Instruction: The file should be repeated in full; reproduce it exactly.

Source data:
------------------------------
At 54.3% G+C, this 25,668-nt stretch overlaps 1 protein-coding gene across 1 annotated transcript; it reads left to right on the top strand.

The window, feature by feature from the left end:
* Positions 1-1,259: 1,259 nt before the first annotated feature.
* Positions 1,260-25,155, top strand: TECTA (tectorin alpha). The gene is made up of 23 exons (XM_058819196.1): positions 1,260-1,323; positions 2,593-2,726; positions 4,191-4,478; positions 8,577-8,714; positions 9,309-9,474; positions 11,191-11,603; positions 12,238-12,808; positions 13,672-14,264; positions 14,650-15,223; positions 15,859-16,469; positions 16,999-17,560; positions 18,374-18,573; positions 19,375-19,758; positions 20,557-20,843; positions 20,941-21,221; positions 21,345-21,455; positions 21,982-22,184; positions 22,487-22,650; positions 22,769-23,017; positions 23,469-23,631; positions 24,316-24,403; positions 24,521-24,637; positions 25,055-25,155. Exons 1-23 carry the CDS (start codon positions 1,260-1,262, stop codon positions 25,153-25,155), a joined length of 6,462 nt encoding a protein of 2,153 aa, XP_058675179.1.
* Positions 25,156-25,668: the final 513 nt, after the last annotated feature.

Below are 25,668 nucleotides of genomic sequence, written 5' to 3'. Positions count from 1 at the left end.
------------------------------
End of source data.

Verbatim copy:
At 54.3% G+C, this 25,668-nt stretch overlaps 1 protein-coding gene across 1 annotated transcript; it reads left to right on the top strand.

The window, feature by feature from the left end:
* Positions 1-1,259: 1,259 nt before the first annotated feature.
* Positions 1,260-25,155, top strand: TECTA (tectorin alpha). The gene is made up of 23 exons (XM_058819196.1): positions 1,260-1,323; positions 2,593-2,726; positions 4,191-4,478; positions 8,577-8,714; positions 9,309-9,474; positions 11,191-11,603; positions 12,238-12,808; positions 13,672-14,264; positions 14,650-15,223; positions 15,859-16,469; positions 16,999-17,560; positions 18,374-18,573; positions 19,375-19,758; positions 20,557-20,843; positions 20,941-21,221; positions 21,345-21,455; positions 21,982-22,184; positions 22,487-22,650; positions 22,769-23,017; positions 23,469-23,631; positions 24,316-24,403; positions 24,521-24,637; positions 25,055-25,155. Exons 1-23 carry the CDS (start codon positions 1,260-1,262, stop codon positions 25,153-25,155), a joined length of 6,462 nt encoding a protein of 2,153 aa, XP_058675179.1.
* Positions 25,156-25,668: the final 513 nt, after the last annotated feature.

Below are 25,668 nucleotides of genomic sequence, written 5' to 3'. Positions count from 1 at the left end.